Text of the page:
This summer, I began a 150 day happiness challenge on Facebook. Every day I would post something that made me happy. It felt important I do this because I was overwhelmed with fear and anger from my husband’s cancer. Suddenly, I was the caregiver for two medically fragile people, my husband and my daughter, and the emotional toll made getting out of bed difficult. So I started looking for things to make me happy.
Quickly, the exercise felt phony. Very little made me happy. Writing about the joy I found in my morning coffee was silly, and how many times could I write about my garden? Happiness? What was that? I was happy just to get through the day.
Then I realized that I was actually writing down things I was grateful for. Having that morning cup of coffee helped ease me out of bed, and I was grateful for that. Watching my garden grow filled me with gratitude because I could feed my family while supporting wild bees. Gratitude was the best I could do. Happiness was like chasing a mirage.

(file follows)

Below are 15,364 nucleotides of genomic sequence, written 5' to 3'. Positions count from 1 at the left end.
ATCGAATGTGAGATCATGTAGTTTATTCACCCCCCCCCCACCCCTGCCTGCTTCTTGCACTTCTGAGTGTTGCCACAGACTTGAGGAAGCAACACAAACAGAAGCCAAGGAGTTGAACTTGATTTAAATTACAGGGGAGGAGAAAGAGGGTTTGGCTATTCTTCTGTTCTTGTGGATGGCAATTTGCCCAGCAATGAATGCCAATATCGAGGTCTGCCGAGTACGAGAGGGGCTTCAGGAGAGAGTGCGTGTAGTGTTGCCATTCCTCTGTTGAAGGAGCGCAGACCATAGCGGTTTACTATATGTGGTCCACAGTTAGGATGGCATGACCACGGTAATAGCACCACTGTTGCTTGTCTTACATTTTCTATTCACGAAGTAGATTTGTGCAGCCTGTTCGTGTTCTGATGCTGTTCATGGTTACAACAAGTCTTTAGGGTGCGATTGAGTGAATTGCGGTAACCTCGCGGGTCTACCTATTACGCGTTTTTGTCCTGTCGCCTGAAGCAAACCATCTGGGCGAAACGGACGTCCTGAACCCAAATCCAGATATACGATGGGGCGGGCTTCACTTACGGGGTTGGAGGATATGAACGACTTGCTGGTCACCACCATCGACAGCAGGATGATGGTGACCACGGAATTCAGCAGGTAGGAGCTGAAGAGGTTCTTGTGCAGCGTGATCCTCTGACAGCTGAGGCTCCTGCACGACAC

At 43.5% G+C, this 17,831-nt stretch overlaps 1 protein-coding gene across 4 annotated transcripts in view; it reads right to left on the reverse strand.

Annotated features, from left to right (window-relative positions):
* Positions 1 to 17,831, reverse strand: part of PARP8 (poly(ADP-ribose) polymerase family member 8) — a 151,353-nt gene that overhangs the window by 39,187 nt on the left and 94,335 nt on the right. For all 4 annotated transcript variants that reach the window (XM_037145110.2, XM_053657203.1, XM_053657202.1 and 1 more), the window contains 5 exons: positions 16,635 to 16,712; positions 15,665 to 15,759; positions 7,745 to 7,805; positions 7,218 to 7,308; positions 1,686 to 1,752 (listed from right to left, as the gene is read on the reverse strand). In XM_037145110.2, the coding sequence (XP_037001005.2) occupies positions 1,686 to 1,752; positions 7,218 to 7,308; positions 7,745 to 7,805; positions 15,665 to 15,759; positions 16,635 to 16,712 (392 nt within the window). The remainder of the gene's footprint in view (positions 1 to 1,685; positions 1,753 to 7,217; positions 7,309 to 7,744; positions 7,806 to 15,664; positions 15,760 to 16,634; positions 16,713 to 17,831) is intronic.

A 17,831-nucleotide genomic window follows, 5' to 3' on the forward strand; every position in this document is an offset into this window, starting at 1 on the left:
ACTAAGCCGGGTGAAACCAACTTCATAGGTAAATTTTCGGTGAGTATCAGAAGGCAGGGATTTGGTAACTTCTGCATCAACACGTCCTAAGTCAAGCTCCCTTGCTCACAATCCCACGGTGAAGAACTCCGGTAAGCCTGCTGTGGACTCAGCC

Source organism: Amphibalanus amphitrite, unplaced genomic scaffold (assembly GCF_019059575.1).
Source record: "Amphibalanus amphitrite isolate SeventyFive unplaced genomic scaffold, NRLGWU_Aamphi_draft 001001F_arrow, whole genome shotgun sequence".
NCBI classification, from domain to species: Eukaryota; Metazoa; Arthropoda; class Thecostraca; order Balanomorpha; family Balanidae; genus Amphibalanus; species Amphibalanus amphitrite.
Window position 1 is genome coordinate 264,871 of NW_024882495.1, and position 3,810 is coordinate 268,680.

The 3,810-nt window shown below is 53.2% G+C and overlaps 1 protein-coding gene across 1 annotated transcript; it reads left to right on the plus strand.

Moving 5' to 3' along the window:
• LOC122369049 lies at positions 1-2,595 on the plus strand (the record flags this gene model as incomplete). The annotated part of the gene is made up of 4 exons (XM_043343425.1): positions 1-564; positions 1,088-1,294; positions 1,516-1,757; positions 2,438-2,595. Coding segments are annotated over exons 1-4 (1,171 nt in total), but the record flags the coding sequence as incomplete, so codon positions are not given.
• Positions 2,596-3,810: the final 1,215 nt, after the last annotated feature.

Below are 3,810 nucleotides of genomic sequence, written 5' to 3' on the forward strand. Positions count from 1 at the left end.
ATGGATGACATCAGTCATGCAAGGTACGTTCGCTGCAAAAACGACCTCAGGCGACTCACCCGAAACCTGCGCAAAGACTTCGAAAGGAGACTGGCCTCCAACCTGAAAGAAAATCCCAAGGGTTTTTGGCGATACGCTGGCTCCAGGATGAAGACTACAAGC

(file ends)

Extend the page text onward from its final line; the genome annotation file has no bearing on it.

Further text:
What is gratitude? To me, it is an awareness of the gifts I have in my life. The simple things, like a warm bed, health insurance and the internet. I am grateful my husband’s cancer seems to be gone and I am grateful my daughter is thriving in her new school. I am grateful for her teachers. Grateful my car is running and I can afford new tires for winter. These things don’t make me happy; they make me grateful for my life.
As the weeks went by and I forced myself to post a gratitude, an interesting shift in my awareness occurred. The more I focused on gratitude, the more I felt happiness. Where did this happiness come from? Circumstances hadn’t changed. My husband still struggled to recover and my daughter still had bad days, but she also had good ones. There were days I wanted to cry from the weight of the emotional load I constantly carried, but on that same day I’d smile watching the dog chase leaves across the back yard.
I am not in denial; things are bad. Frightening. Cancer lurks and my daughter could decline any time. Money is tight and I still don’t have job. The future is one big scary unknown and the odds aren’t in our favor.
In searching for any small, random thing I felt grateful for, I uncovered a rich source of joy. Happiness fluctuates. But gratitude is constant. WhenI feel happiness has vanished and I’m left alone fighting my battles, gratitude holds me up. I am grateful for my strong, weary body. I am grateful for love. I am grateful it rained today.